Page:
Thursday, March 26, 2015

The Gathering: A Rapport

This year's Writers Center of Indianapolis's Gathering of Writers was a first for me. Yes, I have been in a room of strangers. I have been in a room of writers. I have even been in a room of strange writers (or alone...with Mike). But this conference was a first for me because it both physically and mentally highlighted two artistic endeavors in my life, past and present: theater and writing. I also felt a powerful melancholy, though less requiem, more renaissance, and incredible love.

In 2002-03, after losing my wonderful job at Dow AgroSciences in late 2001 thanks largely to Black belt prophets (and an undermining, nonsupporting, newly born-again gay-bashing bigot who happened to head my team), I fell into an abyss of serious, clinical depression with only one end in mind. I sought company-supported therapy (thanks Papa Dow), for truly; I needed it and just in time. Orange electrical cords, you know, can do more than transfer current. I knew a place where there were many tall trees and hidden enclaves; frankly, it would have taken you all a couple of weeks to find me. 

Other issues were happening at the home, too. I should have blamed the sickness, yet true to my nature and with complete support from my depression, I'd erred on the side of blaming me. (Psst...You're off the hook El Camino.) I also discovered (really, I always knew) that I had clinical Obsessive Compulsive Disorder. So, yeah. The worst time in my life.

Of the months it took for me to recover, one of my therapies was to help me stop depending on others for my happiness; to have faith in my own abilities. I have never really been self-sufficient up to then, and it was both the fear of loneliness and the anxiety of failure (and maybe getting used, too?) which kicked in the OCD and the resulting cyclical behavior and redundant thoughts and, finally, the dependency of others to take that all away.

I was encouraged to take a trip to one of the most isolated places in North America: De-Na-Zin Wilderness (Bisti Badlands), in New Mexico. I have shared on FFI some poems and a short story that I wrote on that trip. They are precious to me. The trip was medicinal the moment I drove off in my red Chevy S10. Though the Bisti rocks were bare and water sublimed, Bisti helped save my life.

Another therapeutic exercise was to dive into the arts that interested me. Always the writer, I had no real goal to actually publish. It was a hobby, a passionate hobby; but no goals. Theater, however, always thrilled me, because it was mysterious in how it all worked. Also, I enjoyed acting and directing plays in high school (yeah, I took those classes. Loved it!). A little community theater called Stages accepted my offer to shadow them. Stages took up residence at Landmarks, which then was Central Avenue Methodist Church. In its first or second stage of remodeling, the building was cavernous, dusty, moldy, and slightly haunted. I was afraid to wander too far from the atrium and from the actors whom I shadowed.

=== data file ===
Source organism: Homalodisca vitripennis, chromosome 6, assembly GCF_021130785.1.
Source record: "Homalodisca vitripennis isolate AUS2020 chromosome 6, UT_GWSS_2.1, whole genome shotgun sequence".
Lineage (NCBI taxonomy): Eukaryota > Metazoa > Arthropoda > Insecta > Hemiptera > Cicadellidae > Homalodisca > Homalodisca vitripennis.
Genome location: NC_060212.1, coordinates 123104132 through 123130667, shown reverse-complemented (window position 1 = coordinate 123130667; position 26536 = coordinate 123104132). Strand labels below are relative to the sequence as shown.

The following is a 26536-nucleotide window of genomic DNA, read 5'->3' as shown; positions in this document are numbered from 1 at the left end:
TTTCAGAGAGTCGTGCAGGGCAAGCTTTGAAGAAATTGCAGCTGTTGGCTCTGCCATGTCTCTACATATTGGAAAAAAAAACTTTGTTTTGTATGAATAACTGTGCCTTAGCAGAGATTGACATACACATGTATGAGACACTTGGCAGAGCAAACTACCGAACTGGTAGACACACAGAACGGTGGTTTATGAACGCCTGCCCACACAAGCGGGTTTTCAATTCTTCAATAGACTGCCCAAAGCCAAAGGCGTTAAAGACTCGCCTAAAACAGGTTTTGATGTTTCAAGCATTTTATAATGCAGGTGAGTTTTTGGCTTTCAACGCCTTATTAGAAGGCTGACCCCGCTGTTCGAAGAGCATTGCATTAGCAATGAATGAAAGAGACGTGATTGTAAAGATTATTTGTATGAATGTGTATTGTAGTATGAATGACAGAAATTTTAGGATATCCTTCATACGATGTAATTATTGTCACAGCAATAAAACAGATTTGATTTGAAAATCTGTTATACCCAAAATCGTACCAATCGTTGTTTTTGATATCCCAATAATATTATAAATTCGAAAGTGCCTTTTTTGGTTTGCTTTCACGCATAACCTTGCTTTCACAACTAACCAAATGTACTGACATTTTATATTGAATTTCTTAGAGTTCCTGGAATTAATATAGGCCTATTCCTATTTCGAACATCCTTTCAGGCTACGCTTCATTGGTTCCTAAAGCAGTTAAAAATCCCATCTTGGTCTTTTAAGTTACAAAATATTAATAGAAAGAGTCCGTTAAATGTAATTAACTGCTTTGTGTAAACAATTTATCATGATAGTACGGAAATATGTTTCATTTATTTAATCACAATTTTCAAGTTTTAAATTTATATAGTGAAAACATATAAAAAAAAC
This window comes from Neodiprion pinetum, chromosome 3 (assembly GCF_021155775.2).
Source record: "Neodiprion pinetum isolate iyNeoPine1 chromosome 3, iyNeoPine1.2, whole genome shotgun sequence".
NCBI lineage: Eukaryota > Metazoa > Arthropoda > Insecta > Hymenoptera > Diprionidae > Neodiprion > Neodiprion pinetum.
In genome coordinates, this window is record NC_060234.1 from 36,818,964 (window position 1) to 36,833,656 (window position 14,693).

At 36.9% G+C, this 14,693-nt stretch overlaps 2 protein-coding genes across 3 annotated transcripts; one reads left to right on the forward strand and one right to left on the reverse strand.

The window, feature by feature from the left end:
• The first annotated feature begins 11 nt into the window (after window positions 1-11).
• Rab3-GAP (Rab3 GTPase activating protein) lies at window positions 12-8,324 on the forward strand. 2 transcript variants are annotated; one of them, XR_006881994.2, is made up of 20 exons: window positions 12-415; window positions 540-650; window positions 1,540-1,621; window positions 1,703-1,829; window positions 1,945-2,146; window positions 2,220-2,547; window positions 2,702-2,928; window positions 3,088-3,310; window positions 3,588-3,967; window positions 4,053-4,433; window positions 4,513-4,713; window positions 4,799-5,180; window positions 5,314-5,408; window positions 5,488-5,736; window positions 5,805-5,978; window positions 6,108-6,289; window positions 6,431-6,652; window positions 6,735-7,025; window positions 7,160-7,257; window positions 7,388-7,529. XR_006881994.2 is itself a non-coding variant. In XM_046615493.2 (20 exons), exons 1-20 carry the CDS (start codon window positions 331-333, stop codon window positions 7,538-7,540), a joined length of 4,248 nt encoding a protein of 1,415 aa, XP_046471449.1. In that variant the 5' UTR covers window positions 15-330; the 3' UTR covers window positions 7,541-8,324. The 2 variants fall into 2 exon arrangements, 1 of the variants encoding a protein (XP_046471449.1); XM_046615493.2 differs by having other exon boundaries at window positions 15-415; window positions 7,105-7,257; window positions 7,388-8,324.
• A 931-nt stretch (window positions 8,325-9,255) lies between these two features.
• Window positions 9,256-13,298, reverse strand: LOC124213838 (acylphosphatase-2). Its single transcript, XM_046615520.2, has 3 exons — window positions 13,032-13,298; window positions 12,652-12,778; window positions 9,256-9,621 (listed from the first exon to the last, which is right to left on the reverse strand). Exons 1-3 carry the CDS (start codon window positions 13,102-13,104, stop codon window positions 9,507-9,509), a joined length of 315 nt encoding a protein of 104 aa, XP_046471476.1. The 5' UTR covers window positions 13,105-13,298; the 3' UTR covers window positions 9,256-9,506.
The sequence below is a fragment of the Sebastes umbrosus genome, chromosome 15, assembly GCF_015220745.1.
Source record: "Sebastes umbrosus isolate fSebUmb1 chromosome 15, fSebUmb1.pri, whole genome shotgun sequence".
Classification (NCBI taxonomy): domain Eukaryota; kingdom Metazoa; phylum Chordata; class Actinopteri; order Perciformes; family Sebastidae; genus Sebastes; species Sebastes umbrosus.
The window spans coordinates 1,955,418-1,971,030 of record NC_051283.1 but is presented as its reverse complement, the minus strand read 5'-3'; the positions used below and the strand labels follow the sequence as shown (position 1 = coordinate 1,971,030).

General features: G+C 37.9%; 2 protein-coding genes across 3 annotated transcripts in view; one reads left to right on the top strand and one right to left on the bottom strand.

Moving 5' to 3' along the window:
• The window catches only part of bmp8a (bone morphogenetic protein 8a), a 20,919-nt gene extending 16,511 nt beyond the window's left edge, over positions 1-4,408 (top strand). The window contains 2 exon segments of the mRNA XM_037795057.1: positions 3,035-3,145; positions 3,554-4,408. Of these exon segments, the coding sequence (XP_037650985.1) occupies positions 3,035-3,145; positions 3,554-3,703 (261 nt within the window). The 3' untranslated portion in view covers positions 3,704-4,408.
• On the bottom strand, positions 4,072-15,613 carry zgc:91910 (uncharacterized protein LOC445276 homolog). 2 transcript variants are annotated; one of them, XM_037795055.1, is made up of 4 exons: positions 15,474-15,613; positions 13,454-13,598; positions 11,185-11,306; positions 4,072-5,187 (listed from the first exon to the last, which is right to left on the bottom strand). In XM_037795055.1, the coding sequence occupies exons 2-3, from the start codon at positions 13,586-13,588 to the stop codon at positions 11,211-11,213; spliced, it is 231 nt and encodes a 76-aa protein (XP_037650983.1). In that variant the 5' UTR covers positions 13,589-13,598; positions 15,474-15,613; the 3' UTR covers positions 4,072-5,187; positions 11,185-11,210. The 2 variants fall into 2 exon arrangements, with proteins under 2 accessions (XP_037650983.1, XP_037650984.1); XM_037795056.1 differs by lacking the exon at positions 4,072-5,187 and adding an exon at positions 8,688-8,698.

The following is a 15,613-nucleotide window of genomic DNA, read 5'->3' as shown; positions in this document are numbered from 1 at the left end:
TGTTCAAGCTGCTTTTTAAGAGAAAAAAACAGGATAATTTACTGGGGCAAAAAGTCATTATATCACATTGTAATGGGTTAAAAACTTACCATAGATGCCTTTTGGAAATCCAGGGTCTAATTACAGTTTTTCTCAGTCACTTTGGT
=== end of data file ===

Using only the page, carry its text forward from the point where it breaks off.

No matter the dusty ghosts and asthmatic attacks, I was hooked immediately! The actors and the designers, the technicians and the managers; they were so interesting, kind, so beautiful in their freedoms, and so devoted to their bizarre craft that I saw them as more heroic than they ever realized, I think. I stayed with them for nearly a year, helping with the technical, the construction, the costumes, the actors, and the smallest of roles. Eventually, I became assistant director on a couple of plays. All the while I was on the mend; all the while my Stages friends were helping me become someone better able to deal with those strange, orange thoughts, helping me retract blame I had placed all around.

Last Saturday at the Gathering of Writers, I felt like I had a stronger connection to Landmarks than anyone around me. I lived there, nearly every night, often to 1 or 2 AM, and for many months working on a craft that was art in its purest form. A hundred people, and yet I felt...

My Stages colleagues are all dispersed. Of them, I have pictures, I have videos, I have directors notes, and I have detailed memories. Though I was among precious new friends, as the day shortened, the emptiness of Landmarks grew. I was missing my Stages family. I wanted to see their beautiful faces. I was missing their need for me.

I had to leave. I could not stay. On my way out, I observed my former stage. Floors polished and nails hammered curtains...shiny light fixtures. A wall had been erected over the former tech booth where I used to sit and direct, where I pulled back the curtains and closed them for good. I wanted to see where I carved my initials among the dozens carved before me a hundred years ago. No entrance to the booth exists. I then looked for the gouges in the flooring near the stage stairs that I remembered used to be there. Gone.

I left with my writer friends, and I remember how the warmth of the day surprised me. Heather, Keith, Kim, and I chatted outside Landmarks for awhile, and I felt lucky to have them near, sharing our love for the art of writing. I did not want them to go.

When I got in my car, I knew that I was leaving something behind, but starting anew, one family of friends to another family of friends, one form of art to another form of art. I felt blessed to have this writing community, comforted to know that I will see my writing friends in a matter of days. Yes, I felt an anguish of loneliness, too, when I drove past Landmarks, past the side door where the Stages crew were allowed to enter. Lonely, not because my Stages friends were gone, but because I knew my love for them was pure and was still ongoing.

Lonely, but I was fine.

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